Destroyer The UBoat Hunter - Steam Game- Command a convoy escorts in battle

Started by Destraex, June 22, 2020, 10:14:13 AM

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Hey Admiral, thanks for the reply... great stuff... informative as usual. I'd like to add that in spite of the mildly ahistorical concept of Fletchers combating U-Boats, I'm really looking forward to this game. Anything that models a Fletcher is right near the top of my mental wish list. I must admit that I'm a bit concerned with the pick action A or B in an interactive movie game play but I'll just wait hopefully until the game is released.

Drifting a little bit off topic... When I think off WW2 naval action the image of Carriers, Subs and Destroyers jumps to the fore. With Subs, the boats that come to mind have names like Wahoo, Flasher, Tang and the rest of the USN fleet boats (a bit of a contrast to many of you who seem to be more interested in U-Boats and the Battle of the Atlantic) and my image of a destroyer is a Fletcher with a bone in her teeth driving forward to attack a Battleship. If that seems idiotic to you, you might explore the story of Taffy 3 and the Battle off Samar.
or video

To say that this was THE example of "Tin Can Sailors" at their finest is a massive understatement.


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It's fine but in effect Samar is one illustration that is more an exception than anything. The only comparable action I could think of was in the MTO, and Glorious for the lack of planes doesn't even qualify. Same with sub/air naval combat interaction - Nautilus' action at Midway being the single most famous example perhaps.

Otherwise the three aspects (aka surface, sub & air combat) of naval warfare very, very scarcely interacted with each other within the same action/engagement. And the three of them I dare say never ever did. Doesn't mean they didn't over the course of several days of course, like in Midway - but that's something else entirely.


It all sounds very interesting, but it also sounds kind of like one of those play-it-once games.
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Submarines were more a tool of strategic/economic warfare, as opposed to anti-combatant tools.  Although, as noted, the primary use of submarines in major fleet engagements seemed to be as picket ships.

Submarines played a critical role in two major periods of the war:  The first 42 months of the Battle of the Atlantic and the last 24 months of the Battle of the Pacific.  In both cases, the primary reason that they were so successful was the same:  The enemy didn't dedicate enough resources to stopping them.

The Japanese simply never built enough escorts, destroyers, or ASW planes in the first place.  They couldn't really afford to, especially not if they wanted the capital ship force that they did.  The end result was free range hunting by US sub captains, once they got their torpedo woes sorted out and enough forward bases established that they could roam the South China Sea.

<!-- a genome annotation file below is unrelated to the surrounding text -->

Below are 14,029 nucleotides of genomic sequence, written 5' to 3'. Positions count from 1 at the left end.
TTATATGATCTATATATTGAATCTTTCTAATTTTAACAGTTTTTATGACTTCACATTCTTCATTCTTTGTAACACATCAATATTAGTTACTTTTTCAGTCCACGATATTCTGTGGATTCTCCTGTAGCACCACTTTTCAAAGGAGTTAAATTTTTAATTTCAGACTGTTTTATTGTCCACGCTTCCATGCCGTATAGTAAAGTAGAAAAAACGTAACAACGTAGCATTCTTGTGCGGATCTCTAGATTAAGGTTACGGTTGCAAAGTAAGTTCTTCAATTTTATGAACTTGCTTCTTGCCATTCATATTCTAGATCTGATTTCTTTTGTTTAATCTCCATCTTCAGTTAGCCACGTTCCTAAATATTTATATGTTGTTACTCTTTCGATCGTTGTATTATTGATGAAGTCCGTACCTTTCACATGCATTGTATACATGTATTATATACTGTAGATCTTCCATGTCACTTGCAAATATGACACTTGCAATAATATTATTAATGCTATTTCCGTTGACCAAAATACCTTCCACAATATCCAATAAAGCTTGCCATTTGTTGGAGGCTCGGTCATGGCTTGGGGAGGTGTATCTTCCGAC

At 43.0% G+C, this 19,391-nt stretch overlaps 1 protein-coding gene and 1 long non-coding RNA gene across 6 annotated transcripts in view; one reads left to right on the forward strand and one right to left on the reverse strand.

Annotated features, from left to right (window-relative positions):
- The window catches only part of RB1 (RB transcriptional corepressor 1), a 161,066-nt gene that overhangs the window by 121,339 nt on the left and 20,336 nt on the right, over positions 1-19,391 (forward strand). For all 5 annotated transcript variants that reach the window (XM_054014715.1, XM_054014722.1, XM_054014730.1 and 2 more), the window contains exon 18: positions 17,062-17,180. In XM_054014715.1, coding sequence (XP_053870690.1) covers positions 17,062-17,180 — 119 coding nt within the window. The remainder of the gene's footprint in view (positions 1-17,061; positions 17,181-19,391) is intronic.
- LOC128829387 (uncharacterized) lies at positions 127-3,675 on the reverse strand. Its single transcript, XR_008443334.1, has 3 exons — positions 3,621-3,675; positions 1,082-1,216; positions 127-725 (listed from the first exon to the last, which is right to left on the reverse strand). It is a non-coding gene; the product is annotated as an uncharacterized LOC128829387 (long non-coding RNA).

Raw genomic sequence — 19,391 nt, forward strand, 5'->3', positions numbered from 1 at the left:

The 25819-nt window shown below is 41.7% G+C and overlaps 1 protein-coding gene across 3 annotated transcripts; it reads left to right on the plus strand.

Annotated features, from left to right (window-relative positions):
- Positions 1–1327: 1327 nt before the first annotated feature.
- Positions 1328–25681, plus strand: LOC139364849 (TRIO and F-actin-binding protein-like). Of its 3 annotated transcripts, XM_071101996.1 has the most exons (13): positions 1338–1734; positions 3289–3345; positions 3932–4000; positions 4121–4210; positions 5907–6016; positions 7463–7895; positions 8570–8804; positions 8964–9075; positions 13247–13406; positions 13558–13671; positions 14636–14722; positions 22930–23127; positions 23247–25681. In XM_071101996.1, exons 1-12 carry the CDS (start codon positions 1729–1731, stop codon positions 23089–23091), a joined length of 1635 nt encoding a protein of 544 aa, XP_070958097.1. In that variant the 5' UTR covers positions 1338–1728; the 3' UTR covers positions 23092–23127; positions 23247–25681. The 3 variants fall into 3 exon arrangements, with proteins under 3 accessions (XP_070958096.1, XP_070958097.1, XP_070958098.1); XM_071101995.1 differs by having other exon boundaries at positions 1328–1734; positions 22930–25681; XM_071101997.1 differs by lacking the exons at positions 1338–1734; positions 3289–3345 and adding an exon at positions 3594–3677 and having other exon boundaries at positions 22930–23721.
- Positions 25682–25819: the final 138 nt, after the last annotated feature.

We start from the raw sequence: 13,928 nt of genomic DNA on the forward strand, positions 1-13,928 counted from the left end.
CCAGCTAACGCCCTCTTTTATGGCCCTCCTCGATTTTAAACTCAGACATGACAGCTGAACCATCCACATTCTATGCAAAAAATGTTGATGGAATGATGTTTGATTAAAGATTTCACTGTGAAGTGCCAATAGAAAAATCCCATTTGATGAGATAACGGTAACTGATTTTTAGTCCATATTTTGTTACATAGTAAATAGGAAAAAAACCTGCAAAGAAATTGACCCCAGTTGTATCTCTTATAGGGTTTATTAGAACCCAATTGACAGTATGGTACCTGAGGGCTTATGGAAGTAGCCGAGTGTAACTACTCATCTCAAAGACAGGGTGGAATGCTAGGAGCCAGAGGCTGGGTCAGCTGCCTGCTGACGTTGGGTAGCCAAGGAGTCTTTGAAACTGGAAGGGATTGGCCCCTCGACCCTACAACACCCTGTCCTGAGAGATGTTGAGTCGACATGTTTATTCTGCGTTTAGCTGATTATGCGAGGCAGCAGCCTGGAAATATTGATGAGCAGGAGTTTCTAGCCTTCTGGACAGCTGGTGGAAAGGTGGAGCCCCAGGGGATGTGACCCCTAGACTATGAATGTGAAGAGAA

The Brits had largely fought the U-boats to a standstill by late 1941.  U-boats were still sinking freighters, but the rate was no longer in their favor.  It was only after the US entered the war, and the USN spent the first 6-12 months of the Atlantic War with their head stuck up their ASW asses, that the war started to tilt back in the favor of the U-boats for a while.

By mid-1943, the Americans had finally embraced a mature ASW doctrine, and the Allies finally had enough DDs and DEs, to say nothing of land-based ASW craft and the newly deployed CVEs, to put the squeeze on the Germans.  The ability to finally deploy long-range ASW craft to the Azores was not exactly a decisive blow, but it was in many ways the final nail in the U-boats' coffin, as it eliminated the last major land-based air coverage gap for convoys steaming directly from US or South American ports to Africa (where a lot of traffic was being sent directly, to support the war in the Mediterranean theater).


Demo for this is out now. Requires you to opt in to the test via their Steam store page, then you can install the demo. Limited number of demo downloads apparently so get in quick.

Videos of demo gameplay look good, right up my alley.  Looks like they pushed back on the publisher's desire to simplify things (demo was delayed because it was 'too realistic').


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Quote from: Tripoli on September 28, 2022, 11:01:37 AM
Available for purchase now on Steam for $26.99.  Launching the Alert 5 credit card......

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FarAway Sooner

At the risk of being a total sub warfare geek, do the German U-boats attack like they actually did, on the surface and at full speed?  Or do they attack more like American subs did, submerged and lurking at periscope depth?

The ASW history of WW II is very interesting, because it occupies such a different place for different countries.  For the Germans and the UK, the submarine Battle of the Atlantic was the defining naval battle of the conflict and it got such treatment from historians in both countries (but especially the British).